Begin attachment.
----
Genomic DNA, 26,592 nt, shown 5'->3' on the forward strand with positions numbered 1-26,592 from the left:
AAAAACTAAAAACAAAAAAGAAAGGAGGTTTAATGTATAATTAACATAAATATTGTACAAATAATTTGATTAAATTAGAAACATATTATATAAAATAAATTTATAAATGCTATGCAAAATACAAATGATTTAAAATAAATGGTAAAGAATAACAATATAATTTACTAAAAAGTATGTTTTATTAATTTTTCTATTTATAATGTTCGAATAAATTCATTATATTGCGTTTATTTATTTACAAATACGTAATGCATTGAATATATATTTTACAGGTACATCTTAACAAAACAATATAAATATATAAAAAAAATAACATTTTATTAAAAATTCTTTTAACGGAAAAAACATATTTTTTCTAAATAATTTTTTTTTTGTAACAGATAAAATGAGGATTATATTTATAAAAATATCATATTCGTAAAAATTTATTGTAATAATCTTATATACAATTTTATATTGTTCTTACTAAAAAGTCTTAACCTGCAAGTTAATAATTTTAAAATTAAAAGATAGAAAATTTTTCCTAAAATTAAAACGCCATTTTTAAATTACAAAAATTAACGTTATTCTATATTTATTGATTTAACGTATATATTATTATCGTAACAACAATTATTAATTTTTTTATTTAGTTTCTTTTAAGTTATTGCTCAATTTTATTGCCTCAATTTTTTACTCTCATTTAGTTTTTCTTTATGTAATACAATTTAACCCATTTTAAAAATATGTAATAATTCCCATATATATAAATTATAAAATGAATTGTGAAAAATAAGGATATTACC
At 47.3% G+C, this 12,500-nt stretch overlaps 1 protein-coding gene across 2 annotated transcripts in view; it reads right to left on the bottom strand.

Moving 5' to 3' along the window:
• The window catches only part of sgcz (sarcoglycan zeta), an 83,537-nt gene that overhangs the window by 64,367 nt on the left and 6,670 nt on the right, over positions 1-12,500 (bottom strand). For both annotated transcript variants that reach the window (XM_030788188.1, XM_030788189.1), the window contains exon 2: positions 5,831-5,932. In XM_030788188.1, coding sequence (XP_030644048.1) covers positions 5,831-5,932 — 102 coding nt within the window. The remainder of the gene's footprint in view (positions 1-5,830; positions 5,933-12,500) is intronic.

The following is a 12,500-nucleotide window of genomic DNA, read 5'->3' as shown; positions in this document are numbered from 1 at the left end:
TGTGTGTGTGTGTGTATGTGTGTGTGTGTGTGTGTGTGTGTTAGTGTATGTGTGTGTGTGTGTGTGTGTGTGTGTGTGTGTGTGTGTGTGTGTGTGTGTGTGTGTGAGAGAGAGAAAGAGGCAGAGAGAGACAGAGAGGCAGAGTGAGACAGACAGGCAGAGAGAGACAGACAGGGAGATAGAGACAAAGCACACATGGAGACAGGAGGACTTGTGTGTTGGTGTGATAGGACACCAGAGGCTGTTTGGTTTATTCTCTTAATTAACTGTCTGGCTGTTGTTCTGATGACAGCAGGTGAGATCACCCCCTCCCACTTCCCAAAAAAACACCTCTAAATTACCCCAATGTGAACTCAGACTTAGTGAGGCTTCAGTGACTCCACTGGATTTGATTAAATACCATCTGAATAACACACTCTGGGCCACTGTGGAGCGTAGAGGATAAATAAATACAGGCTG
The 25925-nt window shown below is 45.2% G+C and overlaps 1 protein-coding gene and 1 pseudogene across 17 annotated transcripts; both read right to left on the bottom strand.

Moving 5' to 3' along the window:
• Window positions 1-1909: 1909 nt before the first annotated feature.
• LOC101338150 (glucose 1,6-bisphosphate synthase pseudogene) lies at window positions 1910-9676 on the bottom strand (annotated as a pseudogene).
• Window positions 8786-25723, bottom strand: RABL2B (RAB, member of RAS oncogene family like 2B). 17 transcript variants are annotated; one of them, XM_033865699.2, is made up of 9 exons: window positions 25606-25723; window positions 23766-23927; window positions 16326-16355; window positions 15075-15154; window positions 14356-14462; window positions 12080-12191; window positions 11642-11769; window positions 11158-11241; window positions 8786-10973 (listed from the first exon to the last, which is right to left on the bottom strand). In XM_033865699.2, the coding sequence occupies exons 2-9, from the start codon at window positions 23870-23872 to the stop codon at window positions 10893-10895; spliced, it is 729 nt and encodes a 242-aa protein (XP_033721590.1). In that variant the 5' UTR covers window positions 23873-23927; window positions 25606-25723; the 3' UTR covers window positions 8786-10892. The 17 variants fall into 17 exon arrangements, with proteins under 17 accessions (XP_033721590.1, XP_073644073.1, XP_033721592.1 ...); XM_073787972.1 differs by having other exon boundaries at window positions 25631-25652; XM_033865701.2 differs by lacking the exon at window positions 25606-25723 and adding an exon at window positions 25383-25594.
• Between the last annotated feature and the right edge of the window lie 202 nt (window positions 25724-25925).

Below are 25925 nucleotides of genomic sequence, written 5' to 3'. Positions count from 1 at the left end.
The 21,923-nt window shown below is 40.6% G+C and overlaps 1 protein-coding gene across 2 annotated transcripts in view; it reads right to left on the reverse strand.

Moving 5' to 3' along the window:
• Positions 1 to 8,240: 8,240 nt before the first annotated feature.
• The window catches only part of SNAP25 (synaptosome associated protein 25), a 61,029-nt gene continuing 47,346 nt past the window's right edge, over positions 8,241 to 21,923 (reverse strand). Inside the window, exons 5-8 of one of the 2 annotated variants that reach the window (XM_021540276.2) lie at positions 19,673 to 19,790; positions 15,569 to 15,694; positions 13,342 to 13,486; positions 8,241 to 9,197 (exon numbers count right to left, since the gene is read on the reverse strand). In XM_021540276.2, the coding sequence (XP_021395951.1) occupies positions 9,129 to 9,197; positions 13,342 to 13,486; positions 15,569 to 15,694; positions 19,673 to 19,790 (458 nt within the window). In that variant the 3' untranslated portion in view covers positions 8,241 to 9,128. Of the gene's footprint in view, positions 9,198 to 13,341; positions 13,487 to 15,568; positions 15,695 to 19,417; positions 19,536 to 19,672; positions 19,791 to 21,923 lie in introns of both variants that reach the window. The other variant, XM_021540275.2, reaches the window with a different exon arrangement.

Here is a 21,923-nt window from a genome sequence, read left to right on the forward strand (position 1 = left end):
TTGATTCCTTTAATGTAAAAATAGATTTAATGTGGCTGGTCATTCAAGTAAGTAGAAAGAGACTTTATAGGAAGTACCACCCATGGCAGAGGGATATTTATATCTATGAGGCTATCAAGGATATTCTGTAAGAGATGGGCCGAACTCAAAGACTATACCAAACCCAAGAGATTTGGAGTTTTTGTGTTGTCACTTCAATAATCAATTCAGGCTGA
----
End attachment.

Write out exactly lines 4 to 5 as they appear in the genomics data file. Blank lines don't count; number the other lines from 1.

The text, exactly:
Moving 5' to 3' along the window:
• The window catches only part of sgcz (sarcoglycan zeta), an 83,537-nt gene that overhangs the window by 64,367 nt on the left and 6,670 nt on the right, over positions 1-12,500 (bottom strand). For both annotated transcript variants that reach the window (XM_030788188.1, XM_030788189.1), the window contains exon 2: positions 5,831-5,932. In XM_030788188.1, coding sequence (XP_030644048.1) covers positions 5,831-5,932 — 102 coding nt within the window. The remainder of the gene's footprint in view (positions 1-5,830; positions 5,933-12,500) is intronic.